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Howard Dean

Howard Dean

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Escape the box?

AWARE22/06/2017
Costs Aware Issue 3

Lord Justice Jackson is currently undertaking a review of fixed recoverable costs (FRC) and is due to report in July 2017.

The current FRC regime’s rules have been likened to a wooden box by one commentator saying1:

“If you imagine for a moment, a cartoon where a wooden box contains two creatures who are experts at escaping from such boxes. Along comes the hero of the cartoon who is charged with keeping these creatures in the box.

There then exists a scene where the hero is constantly nailing more and more pieces of wood on to the original box in order to plug gaps being created by the two creatures. Soon the box looks nothing like the original creation and is probably odds on to survive anything short of a nuclear explosion.”

This elaborately portrays the evolution of the rules to deal with the claimant solicitors’ desire to escape FRC and the defendant’s desire to prevent that from happening.

Sadly, the fast track box is not yet bomb proof and we hope that Lord Justice Jackson will make recommendations to resolve some of the current issues that exist.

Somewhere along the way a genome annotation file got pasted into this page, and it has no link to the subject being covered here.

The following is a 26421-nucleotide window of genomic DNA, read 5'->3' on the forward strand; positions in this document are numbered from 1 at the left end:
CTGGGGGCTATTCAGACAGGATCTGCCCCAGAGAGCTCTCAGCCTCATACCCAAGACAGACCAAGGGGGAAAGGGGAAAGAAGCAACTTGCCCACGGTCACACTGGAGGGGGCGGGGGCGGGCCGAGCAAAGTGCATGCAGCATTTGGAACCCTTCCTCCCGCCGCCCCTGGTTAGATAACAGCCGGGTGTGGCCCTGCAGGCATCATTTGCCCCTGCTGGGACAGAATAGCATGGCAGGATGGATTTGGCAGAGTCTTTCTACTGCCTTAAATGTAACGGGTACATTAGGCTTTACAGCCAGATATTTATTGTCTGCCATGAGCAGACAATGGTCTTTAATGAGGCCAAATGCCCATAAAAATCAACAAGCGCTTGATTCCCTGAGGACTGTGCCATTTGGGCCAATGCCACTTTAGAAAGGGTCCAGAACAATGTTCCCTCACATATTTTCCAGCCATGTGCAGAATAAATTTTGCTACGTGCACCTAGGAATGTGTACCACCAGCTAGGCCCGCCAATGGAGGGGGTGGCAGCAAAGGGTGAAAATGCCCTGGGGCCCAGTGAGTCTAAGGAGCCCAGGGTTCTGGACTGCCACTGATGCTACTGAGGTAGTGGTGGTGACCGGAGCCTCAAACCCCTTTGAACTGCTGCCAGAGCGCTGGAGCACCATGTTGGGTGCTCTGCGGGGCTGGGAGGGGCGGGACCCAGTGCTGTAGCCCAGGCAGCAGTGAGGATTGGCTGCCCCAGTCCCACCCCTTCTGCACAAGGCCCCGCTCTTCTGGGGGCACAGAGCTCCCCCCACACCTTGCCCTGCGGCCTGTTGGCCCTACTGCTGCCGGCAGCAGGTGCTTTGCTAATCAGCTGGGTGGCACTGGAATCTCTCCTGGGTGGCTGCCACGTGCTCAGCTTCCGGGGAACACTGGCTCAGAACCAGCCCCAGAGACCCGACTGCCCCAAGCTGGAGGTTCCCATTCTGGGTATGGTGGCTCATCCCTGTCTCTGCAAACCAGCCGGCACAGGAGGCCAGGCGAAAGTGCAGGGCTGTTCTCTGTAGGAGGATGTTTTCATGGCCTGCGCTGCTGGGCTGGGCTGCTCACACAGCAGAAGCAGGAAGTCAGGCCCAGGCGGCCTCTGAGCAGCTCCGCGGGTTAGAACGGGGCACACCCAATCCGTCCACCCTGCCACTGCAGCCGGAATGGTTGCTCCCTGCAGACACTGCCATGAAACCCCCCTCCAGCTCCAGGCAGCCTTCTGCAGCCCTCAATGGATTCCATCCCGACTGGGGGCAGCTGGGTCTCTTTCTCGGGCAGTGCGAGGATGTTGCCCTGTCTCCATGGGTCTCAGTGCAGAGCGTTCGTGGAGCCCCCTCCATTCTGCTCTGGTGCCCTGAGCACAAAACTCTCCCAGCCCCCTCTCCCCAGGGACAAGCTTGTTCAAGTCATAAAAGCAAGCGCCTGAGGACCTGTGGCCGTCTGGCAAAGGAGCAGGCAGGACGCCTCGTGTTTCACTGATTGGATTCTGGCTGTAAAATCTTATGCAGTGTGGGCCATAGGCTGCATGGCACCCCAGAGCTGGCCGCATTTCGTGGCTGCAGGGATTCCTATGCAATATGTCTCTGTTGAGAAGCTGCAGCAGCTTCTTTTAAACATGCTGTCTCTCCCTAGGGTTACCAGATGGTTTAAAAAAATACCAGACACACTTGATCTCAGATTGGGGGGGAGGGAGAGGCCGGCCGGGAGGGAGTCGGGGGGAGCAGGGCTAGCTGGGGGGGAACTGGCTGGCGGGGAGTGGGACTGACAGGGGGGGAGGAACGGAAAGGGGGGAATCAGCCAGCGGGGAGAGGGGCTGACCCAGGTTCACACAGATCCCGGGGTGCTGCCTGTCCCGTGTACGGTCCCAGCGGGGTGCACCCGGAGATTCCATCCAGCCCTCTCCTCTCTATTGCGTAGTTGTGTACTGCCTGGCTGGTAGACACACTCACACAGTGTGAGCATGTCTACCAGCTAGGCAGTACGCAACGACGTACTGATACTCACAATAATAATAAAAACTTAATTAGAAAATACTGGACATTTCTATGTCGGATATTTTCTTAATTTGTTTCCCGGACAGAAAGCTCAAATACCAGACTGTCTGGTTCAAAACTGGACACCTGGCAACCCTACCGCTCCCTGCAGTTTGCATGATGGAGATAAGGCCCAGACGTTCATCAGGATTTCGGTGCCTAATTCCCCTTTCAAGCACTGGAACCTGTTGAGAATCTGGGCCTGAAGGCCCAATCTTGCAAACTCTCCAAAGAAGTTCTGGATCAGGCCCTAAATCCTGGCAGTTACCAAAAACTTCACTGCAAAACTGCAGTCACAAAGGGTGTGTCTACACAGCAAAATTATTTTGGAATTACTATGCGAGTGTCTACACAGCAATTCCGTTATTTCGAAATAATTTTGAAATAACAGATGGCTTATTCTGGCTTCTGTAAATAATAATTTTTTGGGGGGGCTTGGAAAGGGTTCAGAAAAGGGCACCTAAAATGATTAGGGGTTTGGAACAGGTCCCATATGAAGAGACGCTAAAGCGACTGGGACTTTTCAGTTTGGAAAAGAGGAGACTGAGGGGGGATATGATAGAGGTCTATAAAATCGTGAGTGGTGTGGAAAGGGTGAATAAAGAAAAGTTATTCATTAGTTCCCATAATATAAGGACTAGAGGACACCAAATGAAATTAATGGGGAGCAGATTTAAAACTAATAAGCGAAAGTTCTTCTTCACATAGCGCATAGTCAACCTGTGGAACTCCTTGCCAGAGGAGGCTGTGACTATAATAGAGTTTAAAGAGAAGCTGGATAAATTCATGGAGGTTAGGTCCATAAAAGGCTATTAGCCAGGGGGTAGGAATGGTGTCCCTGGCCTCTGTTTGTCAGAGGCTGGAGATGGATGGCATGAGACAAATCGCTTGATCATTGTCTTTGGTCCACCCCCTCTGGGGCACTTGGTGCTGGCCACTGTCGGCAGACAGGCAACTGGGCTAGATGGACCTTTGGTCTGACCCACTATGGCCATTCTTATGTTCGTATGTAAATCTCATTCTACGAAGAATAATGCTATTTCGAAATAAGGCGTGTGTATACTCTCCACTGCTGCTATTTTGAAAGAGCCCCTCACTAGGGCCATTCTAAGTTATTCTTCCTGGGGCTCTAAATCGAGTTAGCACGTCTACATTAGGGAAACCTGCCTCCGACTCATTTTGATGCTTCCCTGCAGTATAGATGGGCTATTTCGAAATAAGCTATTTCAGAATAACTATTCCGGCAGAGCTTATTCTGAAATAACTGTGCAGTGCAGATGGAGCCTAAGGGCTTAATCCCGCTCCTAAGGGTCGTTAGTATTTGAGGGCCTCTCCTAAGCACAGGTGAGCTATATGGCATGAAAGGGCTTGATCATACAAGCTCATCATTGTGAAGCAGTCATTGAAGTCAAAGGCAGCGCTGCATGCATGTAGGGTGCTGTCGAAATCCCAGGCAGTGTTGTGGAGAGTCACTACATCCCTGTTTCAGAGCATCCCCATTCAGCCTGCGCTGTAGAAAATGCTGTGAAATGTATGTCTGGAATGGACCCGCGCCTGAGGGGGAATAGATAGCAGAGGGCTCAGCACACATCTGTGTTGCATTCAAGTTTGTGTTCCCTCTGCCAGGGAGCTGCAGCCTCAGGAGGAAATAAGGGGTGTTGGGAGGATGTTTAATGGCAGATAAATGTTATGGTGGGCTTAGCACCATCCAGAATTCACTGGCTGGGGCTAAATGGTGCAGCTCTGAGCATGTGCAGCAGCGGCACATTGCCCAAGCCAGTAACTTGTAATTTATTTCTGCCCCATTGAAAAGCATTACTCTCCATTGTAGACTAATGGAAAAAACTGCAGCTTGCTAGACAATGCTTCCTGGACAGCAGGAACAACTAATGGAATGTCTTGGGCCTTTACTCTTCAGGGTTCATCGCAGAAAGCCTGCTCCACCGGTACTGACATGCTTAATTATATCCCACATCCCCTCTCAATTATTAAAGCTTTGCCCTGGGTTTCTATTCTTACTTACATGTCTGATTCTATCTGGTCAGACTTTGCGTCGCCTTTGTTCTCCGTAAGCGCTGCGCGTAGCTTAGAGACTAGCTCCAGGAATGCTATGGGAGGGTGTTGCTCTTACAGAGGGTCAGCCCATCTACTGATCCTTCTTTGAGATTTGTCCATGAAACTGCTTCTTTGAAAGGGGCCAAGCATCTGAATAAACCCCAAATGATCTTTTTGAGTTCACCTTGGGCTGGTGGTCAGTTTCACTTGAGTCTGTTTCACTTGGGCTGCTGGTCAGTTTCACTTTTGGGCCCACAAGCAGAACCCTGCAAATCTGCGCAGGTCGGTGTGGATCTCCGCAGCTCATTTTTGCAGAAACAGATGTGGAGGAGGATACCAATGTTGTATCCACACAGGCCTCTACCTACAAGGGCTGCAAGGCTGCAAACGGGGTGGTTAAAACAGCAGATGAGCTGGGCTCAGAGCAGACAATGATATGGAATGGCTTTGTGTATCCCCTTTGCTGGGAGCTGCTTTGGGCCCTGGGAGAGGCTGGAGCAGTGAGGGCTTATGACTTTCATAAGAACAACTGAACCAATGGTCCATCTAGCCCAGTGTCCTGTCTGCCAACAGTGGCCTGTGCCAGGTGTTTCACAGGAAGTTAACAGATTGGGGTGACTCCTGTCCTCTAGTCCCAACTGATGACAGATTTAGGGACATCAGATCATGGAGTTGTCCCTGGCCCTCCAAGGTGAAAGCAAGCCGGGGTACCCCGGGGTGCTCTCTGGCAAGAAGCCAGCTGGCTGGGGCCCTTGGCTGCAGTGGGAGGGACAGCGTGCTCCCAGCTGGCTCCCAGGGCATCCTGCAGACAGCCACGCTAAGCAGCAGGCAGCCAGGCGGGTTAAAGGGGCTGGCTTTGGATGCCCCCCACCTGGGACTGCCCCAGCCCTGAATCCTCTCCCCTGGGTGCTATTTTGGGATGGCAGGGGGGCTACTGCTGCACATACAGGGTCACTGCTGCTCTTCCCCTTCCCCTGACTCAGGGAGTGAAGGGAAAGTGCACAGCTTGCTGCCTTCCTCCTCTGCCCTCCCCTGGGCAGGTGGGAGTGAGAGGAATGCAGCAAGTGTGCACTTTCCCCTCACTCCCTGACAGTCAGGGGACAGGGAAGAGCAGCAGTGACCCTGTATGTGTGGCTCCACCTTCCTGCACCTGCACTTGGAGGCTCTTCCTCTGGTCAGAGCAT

Chronological approach to FRC

The regimes of FRC that apply under Section IIIA2 of CPR 45 no longer work in practice. The stage at which a case settles, as depicted in the table below, was intended to be sequential so that the amount of the fixed fee increased in stages the closer settlement occurred to trial.



The triggers and the fixed fee calculations were derived from an analysis of actual costs incurred data from fast track personal injury cases settled between 2006 and 2009. The stages were determined by identifying the payment of various fees within the datasets3 as the case progressed towards trial. The data analysis provided three points of reference in the data as follows:

  • Issue of proceedings – payment of court issue fee

  • Allocation – payment of allocation fee

  • Trial listing – payment of listing fee     

These three points became the triggers for an increase in fixed fees as the case progressed.

Standard orders for directions that make Stage 2 redundant

At the time that the stages were conceived it was envisaged that upon the filing of a defence, the court would list claims for an allocation hearing at which it would order directions. Upon completion of the directions it was envisaged that there would be a listed hearing following filing of pre-trial checklists.

In recent years the County Court, upon the filing of a defence, have adopted the practice of issuing standard orders for directions which include listing the claim for trial. This new practice effectively makes Stage 2 redundant as cases are both allocated and listed in the same order.  

This is unacceptable, as Stage 2 was intended to provide the parties with an opportunity for settlement if they complied with directions for disclosure and exchange of witness and expert evidence.

This can easily be rectified by a change in the wording used for Stage 3 and 4 as follows:

  • Stage 3 should be changed to state, “On or after the date of allocation under Part 26 but more than 21 days before trial.”